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Bluebell Motive Power

Discussion in 'Steam Traction' started by Orion, Nov 14, 2011.

  1. 8126

    8126 Member

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    I'm not sure whether the thermic syphons were a bonus or a cause of the steel firebox, but I think it's likely that the steel firebox was a design decision independent of the wartime economic conditions. Look at the Q1, the most austere design Bulleid did and yet there's a copper firebox. Now of course that allowed re-use of the Lord Nelson flanging blocks, so maybe that skews the economics a little, but then the Pacifics also had solid bronze axleboxes as built; again, if you're looking to save every scrap of copper that's not what you'd do.

    With the high pressure of the Bulleid boilers as built, a steel firebox very quickly becomes just a sensible design choice - it can (and needs to be) thinner than a copper box, which combined with the all-welded firebox saves a useful chunk of weight. The thermic syphons then add weight back in, but recent experience on the LMS among others had shown that radiant heating surface was all-important in giving a free steaming boiler and Chapelon was using steel fireboxes and thermic syphons on his locomotives, of which Bulleid was probably more aware than most British CMEs.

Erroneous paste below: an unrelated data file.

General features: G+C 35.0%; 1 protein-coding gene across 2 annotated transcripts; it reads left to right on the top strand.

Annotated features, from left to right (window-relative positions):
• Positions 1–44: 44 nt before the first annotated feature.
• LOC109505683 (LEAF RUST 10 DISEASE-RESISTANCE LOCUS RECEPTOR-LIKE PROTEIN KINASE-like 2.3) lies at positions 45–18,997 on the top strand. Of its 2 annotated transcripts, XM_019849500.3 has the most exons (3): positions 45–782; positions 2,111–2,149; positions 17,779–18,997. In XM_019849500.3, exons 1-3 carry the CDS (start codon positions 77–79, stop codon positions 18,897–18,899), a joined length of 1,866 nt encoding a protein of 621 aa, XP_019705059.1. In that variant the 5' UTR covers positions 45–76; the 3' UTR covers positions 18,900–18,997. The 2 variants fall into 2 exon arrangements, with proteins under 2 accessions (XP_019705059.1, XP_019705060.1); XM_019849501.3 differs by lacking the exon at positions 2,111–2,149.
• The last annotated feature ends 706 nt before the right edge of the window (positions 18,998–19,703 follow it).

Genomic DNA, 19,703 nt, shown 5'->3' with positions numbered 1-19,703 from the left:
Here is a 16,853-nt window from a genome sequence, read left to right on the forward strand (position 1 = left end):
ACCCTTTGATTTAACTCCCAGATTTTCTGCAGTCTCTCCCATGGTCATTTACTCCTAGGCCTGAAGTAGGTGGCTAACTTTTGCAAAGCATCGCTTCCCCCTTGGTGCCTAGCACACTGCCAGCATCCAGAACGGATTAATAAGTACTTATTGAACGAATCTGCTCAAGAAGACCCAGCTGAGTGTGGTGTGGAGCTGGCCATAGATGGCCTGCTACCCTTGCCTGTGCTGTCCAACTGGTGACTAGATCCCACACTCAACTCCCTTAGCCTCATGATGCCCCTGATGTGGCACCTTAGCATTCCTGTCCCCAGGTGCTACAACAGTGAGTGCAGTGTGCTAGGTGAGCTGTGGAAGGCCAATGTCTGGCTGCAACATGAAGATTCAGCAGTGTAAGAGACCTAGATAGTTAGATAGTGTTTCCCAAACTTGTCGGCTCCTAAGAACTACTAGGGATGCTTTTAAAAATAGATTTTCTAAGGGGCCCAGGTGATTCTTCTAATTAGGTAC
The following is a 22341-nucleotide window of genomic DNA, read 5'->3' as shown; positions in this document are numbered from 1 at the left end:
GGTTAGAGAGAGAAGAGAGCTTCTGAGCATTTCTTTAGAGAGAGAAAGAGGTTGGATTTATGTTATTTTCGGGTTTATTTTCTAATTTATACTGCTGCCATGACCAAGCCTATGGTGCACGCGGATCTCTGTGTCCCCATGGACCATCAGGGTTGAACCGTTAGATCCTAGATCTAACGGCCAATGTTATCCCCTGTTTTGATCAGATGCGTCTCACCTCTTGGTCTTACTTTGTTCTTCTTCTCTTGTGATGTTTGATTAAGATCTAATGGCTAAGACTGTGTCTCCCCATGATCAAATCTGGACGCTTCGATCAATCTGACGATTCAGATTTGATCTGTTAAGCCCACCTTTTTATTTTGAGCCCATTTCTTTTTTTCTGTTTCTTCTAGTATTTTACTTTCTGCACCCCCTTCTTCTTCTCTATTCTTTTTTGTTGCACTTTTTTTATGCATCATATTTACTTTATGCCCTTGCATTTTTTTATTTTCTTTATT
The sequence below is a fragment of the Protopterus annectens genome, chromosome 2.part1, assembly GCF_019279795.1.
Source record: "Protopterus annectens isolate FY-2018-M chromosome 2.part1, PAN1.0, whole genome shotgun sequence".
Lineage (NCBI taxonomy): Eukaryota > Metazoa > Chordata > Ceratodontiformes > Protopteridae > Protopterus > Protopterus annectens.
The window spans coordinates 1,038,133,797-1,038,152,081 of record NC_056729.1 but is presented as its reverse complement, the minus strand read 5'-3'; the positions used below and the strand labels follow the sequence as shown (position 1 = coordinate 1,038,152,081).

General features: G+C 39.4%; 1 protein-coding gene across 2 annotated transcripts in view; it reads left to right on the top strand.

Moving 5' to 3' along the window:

I am of course speculating...
     
  2. 30854

    30854 Well-Known Member

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    I'd love to see today's computer modelling applied to thermic syphons. From what I've seen, they all tend to fail in the same place (the outside obtuse angle). Even with Porta's work on GP systems, it strikes me that there remains work to do within the firebox. Add to this my personal peccadillo (torrified biomass) and there's scope for some serious research. "Fenchurch" on pellets? Effit, why not?

    Am I raving? Check it out and see what you think:

    http://csrail.org/torrefied-biomass
     
  3. Jamessquared

    Jamessquared Nat Pres stalwart

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    I'm sure it would be an interesting discussion on another thread ...

    Tom
     
  4. huochemi

    huochemi Well-Known Member Friend

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    I too was puzzling over the Bulleid Society Chairman's precis of the reasons behind the choice of steel. I attach the relevant extract from Bulleid's paper to the ILoco E (1946), in which he prioritises weight saving. He ranks the use of steel v. copper as desirable in connection with material availability, and the pressure factor is mentioned, although slightly obliquely. Cost does not appear. Neither is the ability to repair fireboxes at sheds mentioned (I assume that comment is aimed at repair of plates rather than stays, as stay changing must have been routine). Now it is possible a more thorough exegesis of available material would support cost as a factor, but it does not seem to have been uppermost in Bulleid's mind at the time.